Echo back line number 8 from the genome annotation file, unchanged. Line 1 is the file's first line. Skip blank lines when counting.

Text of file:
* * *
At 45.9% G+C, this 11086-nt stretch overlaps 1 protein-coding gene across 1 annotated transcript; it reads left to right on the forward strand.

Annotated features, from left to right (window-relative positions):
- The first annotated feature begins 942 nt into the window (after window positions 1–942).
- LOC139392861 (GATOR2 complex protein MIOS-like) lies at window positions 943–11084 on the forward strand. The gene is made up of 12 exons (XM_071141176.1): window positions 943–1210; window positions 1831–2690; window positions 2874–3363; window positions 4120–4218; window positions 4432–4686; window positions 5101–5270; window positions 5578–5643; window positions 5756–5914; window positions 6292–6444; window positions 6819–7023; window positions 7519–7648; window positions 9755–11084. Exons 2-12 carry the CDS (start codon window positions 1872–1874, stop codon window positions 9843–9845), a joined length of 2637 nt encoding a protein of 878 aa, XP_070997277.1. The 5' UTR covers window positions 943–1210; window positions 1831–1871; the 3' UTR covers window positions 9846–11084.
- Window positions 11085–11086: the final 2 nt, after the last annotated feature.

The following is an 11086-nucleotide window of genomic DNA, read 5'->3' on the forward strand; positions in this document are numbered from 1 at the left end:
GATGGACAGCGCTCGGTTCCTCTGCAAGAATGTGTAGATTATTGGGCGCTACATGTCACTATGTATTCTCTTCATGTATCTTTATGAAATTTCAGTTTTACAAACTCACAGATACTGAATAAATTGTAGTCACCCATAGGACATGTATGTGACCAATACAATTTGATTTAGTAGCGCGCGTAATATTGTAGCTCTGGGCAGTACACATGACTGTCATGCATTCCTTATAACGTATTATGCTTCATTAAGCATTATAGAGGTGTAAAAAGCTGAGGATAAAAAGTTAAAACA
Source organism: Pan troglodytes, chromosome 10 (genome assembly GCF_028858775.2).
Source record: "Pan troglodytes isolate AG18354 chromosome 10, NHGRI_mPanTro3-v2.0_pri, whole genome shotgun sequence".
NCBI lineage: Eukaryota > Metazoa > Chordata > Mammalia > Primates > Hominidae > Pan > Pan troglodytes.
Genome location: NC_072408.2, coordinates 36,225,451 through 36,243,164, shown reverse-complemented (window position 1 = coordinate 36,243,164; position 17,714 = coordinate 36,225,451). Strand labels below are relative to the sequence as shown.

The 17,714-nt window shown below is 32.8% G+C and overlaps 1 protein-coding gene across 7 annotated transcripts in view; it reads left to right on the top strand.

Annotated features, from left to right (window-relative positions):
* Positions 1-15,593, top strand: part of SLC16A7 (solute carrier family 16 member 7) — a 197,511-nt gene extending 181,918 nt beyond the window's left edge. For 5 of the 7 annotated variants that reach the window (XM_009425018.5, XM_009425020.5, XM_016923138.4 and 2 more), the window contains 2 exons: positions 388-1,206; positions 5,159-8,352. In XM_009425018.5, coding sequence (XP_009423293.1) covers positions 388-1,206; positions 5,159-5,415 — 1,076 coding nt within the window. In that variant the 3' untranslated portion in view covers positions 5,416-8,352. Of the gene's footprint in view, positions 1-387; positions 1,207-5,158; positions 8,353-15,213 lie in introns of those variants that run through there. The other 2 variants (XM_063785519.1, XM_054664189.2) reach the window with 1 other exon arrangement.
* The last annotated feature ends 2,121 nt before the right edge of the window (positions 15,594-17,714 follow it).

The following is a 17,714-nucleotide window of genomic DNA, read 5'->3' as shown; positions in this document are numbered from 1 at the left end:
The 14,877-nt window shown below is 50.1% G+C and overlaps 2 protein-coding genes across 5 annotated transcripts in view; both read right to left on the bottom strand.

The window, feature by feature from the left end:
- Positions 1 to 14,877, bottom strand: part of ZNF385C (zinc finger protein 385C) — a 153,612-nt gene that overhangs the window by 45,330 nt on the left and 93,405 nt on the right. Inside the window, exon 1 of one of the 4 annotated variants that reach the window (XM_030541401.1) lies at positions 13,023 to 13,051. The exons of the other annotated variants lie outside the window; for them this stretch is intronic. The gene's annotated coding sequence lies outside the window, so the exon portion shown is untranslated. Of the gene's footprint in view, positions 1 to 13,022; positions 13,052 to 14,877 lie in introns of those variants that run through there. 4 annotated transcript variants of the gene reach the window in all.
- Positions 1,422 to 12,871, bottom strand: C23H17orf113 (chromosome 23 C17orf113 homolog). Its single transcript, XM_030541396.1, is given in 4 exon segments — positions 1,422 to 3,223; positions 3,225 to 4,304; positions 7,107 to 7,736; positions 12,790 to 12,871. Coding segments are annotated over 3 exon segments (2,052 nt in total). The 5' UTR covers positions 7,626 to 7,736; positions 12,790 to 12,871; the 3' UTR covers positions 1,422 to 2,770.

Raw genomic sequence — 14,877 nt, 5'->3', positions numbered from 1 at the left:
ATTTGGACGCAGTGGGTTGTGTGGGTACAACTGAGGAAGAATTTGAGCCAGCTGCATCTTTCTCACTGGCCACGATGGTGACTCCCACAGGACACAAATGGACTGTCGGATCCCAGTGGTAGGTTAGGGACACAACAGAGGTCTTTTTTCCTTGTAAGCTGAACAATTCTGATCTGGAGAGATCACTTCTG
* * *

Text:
Source organism: Pan troglodytes, chromosome 10 (genome assembly GCF_028858775.2).